Search

5 Pieces Of Advice For Being In A Relationship With Someone In Recovery


It’s no secret that dating can be tough — and it can be even tougher to date if you’re not sober but your partner is. Sometimes, if you have no personal experience with something such as addiction and recovery, it can be difficult to get on the same page as your partner. There isn’t a clear rule book when it comes to a non-sober person dating a sober person, as each and every relationship has its own unique dynamic. For this reason, it’s important to consider a few factors when dating someone who no longer drinks or uses drugs. Here are a few pieces of advice for this situation, coming from someone in recovery.


1. Make an effort to understand your partner’s reasoning for sobriety.

Some people in recovery may have been dating their partner when they decided to get sober, and in situations like these, it’s likely the partner understands why their significant other decided to make changes in their life. They likely saw first-hand the negative effects drinking was having on their partner’s life. But this isn’t always the case. Sometimes a person may decide to get sober, and then meets their partner and settles down. This can make it a bit more difficult for you, the non-sober significant other, to understand why your partner decided to cut out alcohol. It’s important for you to take the time to talk to your partner about the effects alcohol or drugs were having on their life and why they felt it was in their best interest to stop drinking or using completely. Even though you may never fully understand what your partner’s life was like when they were drinking or using, it matters that you make the effort to understand to the best of your ability.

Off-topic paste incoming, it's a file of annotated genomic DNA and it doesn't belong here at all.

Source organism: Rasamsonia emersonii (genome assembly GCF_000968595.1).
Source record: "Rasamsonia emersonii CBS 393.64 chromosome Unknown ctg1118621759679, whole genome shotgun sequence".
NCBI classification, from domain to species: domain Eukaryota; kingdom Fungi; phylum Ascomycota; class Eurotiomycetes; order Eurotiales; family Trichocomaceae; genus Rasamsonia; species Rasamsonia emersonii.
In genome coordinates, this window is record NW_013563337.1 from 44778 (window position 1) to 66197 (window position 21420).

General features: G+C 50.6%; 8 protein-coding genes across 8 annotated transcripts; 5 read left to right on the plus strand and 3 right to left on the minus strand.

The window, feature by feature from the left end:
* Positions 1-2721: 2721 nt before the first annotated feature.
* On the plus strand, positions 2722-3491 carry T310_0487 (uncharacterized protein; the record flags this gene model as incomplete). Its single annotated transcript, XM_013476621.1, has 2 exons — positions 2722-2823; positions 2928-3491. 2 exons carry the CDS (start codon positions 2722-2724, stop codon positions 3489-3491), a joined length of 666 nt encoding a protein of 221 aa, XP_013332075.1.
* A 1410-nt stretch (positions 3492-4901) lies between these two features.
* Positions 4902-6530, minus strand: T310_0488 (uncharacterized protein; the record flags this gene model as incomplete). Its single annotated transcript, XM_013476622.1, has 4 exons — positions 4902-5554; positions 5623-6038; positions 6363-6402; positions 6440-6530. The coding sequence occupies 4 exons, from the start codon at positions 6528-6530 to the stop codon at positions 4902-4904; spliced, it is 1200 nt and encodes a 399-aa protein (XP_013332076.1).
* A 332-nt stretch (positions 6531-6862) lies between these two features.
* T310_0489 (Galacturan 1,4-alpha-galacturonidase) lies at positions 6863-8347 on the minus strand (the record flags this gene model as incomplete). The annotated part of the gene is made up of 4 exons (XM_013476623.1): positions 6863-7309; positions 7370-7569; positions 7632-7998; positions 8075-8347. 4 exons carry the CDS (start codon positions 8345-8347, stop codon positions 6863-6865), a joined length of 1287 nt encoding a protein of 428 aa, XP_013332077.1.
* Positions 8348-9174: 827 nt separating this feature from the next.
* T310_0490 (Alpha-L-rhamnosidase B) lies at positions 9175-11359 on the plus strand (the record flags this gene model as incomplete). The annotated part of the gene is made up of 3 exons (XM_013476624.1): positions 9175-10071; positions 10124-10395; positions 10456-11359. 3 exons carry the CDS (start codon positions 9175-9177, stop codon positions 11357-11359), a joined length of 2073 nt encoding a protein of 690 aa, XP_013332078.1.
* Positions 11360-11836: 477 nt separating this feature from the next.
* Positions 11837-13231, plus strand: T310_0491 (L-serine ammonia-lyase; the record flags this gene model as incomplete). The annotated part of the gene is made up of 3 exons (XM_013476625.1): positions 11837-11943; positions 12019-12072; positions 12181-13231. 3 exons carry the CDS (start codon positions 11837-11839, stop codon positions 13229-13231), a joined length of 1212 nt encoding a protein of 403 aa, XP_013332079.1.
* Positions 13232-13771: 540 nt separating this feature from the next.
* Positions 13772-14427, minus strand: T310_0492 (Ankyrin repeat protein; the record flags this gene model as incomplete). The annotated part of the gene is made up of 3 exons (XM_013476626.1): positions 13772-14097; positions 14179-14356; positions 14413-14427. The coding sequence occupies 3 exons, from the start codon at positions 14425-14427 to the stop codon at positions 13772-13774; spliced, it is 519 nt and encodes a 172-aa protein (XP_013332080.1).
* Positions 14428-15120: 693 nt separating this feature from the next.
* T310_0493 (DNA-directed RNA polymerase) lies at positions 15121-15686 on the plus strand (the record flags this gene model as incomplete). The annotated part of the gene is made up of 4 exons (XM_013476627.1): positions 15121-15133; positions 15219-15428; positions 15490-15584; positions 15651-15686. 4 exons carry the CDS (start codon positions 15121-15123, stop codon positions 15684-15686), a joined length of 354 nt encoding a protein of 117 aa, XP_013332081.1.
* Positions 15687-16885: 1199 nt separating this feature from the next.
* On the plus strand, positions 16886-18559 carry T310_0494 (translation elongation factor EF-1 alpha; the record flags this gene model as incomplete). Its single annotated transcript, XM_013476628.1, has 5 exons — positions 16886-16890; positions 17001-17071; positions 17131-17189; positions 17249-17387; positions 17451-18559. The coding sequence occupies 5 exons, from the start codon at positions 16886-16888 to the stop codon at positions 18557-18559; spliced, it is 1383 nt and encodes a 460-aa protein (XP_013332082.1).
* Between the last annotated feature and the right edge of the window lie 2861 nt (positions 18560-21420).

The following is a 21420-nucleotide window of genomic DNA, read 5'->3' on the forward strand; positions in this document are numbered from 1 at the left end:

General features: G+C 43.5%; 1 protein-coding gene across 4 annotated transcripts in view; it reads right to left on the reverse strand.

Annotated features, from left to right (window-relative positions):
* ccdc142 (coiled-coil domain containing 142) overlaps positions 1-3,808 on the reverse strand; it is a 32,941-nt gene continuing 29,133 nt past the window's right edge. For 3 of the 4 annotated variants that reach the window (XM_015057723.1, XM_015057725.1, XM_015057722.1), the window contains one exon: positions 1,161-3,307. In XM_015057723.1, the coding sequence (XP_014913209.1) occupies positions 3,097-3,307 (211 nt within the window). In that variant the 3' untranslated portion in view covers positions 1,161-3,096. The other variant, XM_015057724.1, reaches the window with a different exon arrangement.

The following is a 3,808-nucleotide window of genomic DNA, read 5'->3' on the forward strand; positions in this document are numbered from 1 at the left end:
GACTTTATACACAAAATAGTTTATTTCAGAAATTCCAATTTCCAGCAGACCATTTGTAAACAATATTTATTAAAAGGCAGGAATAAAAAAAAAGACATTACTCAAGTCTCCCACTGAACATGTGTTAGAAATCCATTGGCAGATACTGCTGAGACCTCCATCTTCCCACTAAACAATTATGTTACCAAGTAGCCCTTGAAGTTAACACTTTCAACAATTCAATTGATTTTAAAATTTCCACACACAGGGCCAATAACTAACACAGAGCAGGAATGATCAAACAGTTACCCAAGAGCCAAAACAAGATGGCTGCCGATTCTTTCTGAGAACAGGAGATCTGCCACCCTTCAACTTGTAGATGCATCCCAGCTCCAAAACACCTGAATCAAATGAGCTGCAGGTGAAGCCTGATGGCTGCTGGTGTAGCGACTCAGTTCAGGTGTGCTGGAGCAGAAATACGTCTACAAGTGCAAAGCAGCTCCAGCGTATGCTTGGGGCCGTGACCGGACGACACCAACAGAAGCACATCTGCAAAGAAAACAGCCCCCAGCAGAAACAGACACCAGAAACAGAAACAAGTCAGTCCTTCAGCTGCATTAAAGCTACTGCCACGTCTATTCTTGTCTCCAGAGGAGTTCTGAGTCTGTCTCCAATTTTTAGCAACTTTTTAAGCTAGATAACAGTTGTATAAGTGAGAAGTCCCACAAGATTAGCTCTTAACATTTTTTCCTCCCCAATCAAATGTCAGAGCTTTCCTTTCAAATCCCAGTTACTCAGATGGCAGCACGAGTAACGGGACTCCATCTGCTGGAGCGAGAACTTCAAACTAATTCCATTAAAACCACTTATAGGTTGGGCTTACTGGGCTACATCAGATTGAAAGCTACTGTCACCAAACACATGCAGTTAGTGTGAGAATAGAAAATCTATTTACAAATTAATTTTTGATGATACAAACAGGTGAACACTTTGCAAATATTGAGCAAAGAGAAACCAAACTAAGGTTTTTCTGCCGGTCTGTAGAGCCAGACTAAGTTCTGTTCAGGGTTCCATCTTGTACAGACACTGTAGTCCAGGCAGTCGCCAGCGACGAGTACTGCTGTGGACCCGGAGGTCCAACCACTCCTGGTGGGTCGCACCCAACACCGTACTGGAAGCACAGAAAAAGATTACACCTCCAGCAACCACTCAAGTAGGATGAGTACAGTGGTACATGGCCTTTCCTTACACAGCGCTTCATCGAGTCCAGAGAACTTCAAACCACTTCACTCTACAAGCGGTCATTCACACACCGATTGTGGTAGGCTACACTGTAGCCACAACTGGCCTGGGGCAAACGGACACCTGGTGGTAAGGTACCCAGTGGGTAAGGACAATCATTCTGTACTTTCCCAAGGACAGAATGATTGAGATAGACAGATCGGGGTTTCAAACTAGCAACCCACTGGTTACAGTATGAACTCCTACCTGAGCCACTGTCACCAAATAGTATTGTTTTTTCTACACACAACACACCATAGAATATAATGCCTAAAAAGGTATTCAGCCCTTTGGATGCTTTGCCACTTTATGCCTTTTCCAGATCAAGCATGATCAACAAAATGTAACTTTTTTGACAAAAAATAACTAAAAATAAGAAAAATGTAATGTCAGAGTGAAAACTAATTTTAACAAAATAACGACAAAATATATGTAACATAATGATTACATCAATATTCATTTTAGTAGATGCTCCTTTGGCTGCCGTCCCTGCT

2. Have a conversation to set some ground rules.

This one is vital for any relationship in which one person is in recovery and the other is not. If you are in a relationship with someone who is sober, take the time to have a conversation with them about how your own drinking may or may not affect them. Some people in recovery are OK being around alcohol, while for others it is too tempting. This can depend on a number of factors, including how long your partner has been sober and how confident they are in their sobriety. If your partner does not feel comfortable being around you when you are drinking, it’s important to respect that. If you don’t, there could be some tension and frustration in the relationship, and it could possibly jeopardize your partner’s recovery.




3. Don’t make assumptions.

Because there are certain stereotypes about people who are sober, it’s easy to think they wouldn’t want to be invited to places such as bars or that they’d rather be left out of alcohol-centered events. While this may be the case for some people in recovery, it’s not the case for everyone. Some people in recovery can handle themselves perfectly well around alcohol and may be hurt if they are not invited places simply because alcohol will be present. This assumption can be incredibly hurtful when coming from you, their partner. On the flip side, it’s also important not to assume someone in recovery is comfortable around alcohol. It really just depends on the person. In a relationship, it’s not difficult to be honest and have a quick conversation in order to avoid any consequences of assumptions.


4. Ask questions you have them.

If there’s something about your partner’s his